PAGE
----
'It's been tough going - 'patio' this and 'patio' that. 'Oy, mate] You should be under the patio]' That sort of thing. One man came up to me and said: 'My wife fucking hates you. She's glad you're dead.' '
Sometimes, desperate measures are required. It was 17 years ago that plucky Ernie Bishop was brutally gunned down while attempting to protect the week's takings at Baldwin's Casual Wear, but the actor Stephen's Hancock's antipathy towards Coronation Street is so intense that, even now, he refuses to mention his long tenure on his CV. (Perhaps his bitterness is inflamed by familial camaraderie, for his real-life brother is yet another dead soap star: Charlie Cotton, hit by a truck, EastEnders).
In the programme of a recent production of Once a Catholic at the Oldham Coliseum (known locally as 'the retirement home for ex-Corries') there was nothing but a gaping chronological void between Stephen's short stint at the Durham Cathedral Choir School and post-Street cameo roles in Happy Feet and And a Nightingale Sang (Newcastle Playhouse). 'Perhaps it's a mistake,' he mumbles when confronted with this flagrant omission. 'It was certainly deliberate. I guess I'm prouder about being a chorister than being on the Street.' He pauses, and adds, grumbling: 'I suppose I'll have to put it back in now.'
There are small blessings, however; at least Stephen has never been callously assaulted by a viewer (unlike the actor playing the armed robber who killed him, who has been beaten up on a number of occasions). Ernie's gallant, if futile, attempts to protect Mike Baldwin's weekly takings have won him an undying admiration from the Coronation Street Fan Club, 30 of whom excitedly turned up to see him one night last month at the Coliseum.
'They didn't come and say hello,' mumbles Stephen. 'The whole thing's very strange.'
Of course, this unwelcome adoration can work in your favour. The restaurateur Paul Henry had enough commercial acumen to understand the market value of being, in a previous life, Benny from Crossroads, but he was in a quandary. He didn't want his venture to be seen as a cheap gimmick: a low-rent Planet Crossroads. Then he came up with a solution. Call it 'Billy's'. That way, he could avert bothersome criticism while still cleverly reminding devotees of his illustrious past. The ruse was a triumph.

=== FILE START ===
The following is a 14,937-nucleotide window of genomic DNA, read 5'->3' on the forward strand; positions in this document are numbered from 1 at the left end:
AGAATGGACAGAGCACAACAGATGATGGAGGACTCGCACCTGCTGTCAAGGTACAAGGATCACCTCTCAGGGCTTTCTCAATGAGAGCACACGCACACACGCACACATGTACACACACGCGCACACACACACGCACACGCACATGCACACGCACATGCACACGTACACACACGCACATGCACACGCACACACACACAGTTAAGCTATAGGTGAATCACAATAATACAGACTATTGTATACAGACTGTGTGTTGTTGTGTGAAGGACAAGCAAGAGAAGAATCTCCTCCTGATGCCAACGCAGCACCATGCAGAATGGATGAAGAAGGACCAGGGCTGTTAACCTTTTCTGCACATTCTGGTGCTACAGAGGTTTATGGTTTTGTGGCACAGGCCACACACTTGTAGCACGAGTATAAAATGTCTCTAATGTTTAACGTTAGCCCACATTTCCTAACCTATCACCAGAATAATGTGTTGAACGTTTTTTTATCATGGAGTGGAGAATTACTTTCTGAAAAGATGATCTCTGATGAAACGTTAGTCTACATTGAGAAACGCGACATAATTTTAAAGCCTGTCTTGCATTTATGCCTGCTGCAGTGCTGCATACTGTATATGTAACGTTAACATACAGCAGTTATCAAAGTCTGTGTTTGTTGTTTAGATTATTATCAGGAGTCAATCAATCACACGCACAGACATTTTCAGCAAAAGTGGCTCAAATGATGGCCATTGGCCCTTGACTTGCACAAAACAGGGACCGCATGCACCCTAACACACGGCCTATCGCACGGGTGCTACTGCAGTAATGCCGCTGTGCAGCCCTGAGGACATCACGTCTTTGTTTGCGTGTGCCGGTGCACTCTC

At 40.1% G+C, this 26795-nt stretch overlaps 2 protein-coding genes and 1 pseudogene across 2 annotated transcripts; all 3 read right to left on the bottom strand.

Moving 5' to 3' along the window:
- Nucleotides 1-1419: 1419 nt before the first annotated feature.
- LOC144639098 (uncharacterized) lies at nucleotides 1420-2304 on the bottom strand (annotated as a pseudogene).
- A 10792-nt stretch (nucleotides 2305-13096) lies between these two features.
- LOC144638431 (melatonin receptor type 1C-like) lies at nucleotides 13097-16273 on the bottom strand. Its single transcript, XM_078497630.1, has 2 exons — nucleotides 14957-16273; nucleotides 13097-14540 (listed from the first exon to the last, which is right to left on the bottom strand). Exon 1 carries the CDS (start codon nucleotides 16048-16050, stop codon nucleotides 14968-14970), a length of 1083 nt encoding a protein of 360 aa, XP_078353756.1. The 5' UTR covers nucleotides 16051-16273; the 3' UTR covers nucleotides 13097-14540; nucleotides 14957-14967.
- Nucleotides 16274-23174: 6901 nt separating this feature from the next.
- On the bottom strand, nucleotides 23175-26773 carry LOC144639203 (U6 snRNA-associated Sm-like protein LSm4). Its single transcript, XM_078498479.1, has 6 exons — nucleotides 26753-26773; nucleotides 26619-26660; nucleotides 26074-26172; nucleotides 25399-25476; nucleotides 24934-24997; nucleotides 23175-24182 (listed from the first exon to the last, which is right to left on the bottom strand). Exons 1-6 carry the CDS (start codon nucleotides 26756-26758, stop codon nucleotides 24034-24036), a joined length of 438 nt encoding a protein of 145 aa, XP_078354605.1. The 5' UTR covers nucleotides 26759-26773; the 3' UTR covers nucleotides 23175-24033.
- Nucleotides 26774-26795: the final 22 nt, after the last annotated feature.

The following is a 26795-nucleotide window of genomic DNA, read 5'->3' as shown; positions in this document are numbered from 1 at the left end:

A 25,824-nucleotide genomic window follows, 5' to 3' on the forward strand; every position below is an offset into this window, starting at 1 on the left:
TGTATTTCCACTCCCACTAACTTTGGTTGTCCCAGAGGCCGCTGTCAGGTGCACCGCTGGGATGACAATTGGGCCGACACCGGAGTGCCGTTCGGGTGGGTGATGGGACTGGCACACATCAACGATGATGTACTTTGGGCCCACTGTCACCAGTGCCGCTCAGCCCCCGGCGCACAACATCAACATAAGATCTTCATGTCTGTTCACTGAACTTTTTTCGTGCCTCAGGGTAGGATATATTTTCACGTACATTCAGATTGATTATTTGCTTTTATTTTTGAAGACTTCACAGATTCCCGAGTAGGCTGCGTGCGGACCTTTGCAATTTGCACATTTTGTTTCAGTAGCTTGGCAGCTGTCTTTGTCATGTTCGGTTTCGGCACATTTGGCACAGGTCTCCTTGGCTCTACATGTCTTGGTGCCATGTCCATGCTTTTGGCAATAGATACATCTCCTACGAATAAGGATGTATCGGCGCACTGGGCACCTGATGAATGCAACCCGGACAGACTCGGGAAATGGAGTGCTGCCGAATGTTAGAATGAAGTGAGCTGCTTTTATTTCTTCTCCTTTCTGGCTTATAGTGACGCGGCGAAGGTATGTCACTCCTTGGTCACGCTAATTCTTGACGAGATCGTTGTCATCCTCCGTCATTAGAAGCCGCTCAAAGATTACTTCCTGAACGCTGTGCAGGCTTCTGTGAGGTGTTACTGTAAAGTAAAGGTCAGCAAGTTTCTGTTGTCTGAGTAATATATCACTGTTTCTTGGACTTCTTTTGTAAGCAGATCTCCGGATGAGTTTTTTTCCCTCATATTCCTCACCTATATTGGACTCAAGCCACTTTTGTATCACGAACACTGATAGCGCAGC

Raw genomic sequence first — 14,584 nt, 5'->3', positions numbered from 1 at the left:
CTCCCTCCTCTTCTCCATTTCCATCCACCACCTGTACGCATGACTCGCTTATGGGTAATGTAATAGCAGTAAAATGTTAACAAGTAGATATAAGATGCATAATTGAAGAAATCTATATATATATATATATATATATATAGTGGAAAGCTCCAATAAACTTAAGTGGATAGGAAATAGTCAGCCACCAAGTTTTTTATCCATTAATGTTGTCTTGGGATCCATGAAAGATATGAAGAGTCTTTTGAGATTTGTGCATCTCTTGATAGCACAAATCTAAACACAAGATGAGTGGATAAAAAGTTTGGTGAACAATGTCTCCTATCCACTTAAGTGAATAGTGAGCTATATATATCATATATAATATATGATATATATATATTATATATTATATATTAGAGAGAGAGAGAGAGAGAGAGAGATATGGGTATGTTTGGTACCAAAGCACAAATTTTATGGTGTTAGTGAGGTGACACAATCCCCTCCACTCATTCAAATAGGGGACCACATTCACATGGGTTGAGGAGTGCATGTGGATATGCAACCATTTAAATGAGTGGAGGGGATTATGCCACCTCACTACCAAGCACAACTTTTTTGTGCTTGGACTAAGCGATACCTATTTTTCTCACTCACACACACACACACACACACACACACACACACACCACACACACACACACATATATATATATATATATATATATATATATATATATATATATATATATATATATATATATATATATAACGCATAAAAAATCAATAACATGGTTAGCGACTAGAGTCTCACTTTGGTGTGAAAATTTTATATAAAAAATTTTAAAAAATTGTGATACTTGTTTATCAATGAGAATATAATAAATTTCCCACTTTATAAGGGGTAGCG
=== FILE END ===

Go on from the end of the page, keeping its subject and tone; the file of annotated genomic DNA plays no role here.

Crossroads fans come from miles around, and Billy's Special Shepherd's Pie is fast becoming a much sought-after dish.
Post-soap international stardom, though, remains almost exclusively the privilege of the antipodeans. The accomplishments of Kylie and Jason have been well-documented, as has, to a lesser extent, that of Joe Mangel, who now presents The Big Breakfast. But we Brits must not hang our heads in shame. Ben Kingsley, Michael Ball and Davy Jones, of the Monkees, were all given their big breaks in Coronation Street, albeit in bit parts. And lest we forget Eileen Perkins, who was betrothed to Ken Barlow for seven months in 1973. At the last moment she had cold feet, believing she could make it in the outside world. Ken was heartbroken, of course, standing alone - forlornly - at the altar. And Eileen Perkins packed her bags, left the Street, and became Joanna Lumley.
WHERE ARE THEY NOW?
Lynne Perrie as Coronation Street's Ivy Brennan, who departed for a nunnery.
After plastic surgery, Perrie is now big in Stockport Paul Henry: 'Benny' now runs a restaurant that is definitely not Planet Crossroads Joanna Lumley: a short stop in the Street is safely in the past.
Stereotyping still a worry though Bryan Murray: Brookside's murdered Trevor Jordache: 'It's been tough - patio this, patio that'
Jean Alexander: posh people offered her housekeeping work when Hilda Ogden left the Street Jon Ronson's 'Clubbed Class', pounds 9.99, is published by Pavilion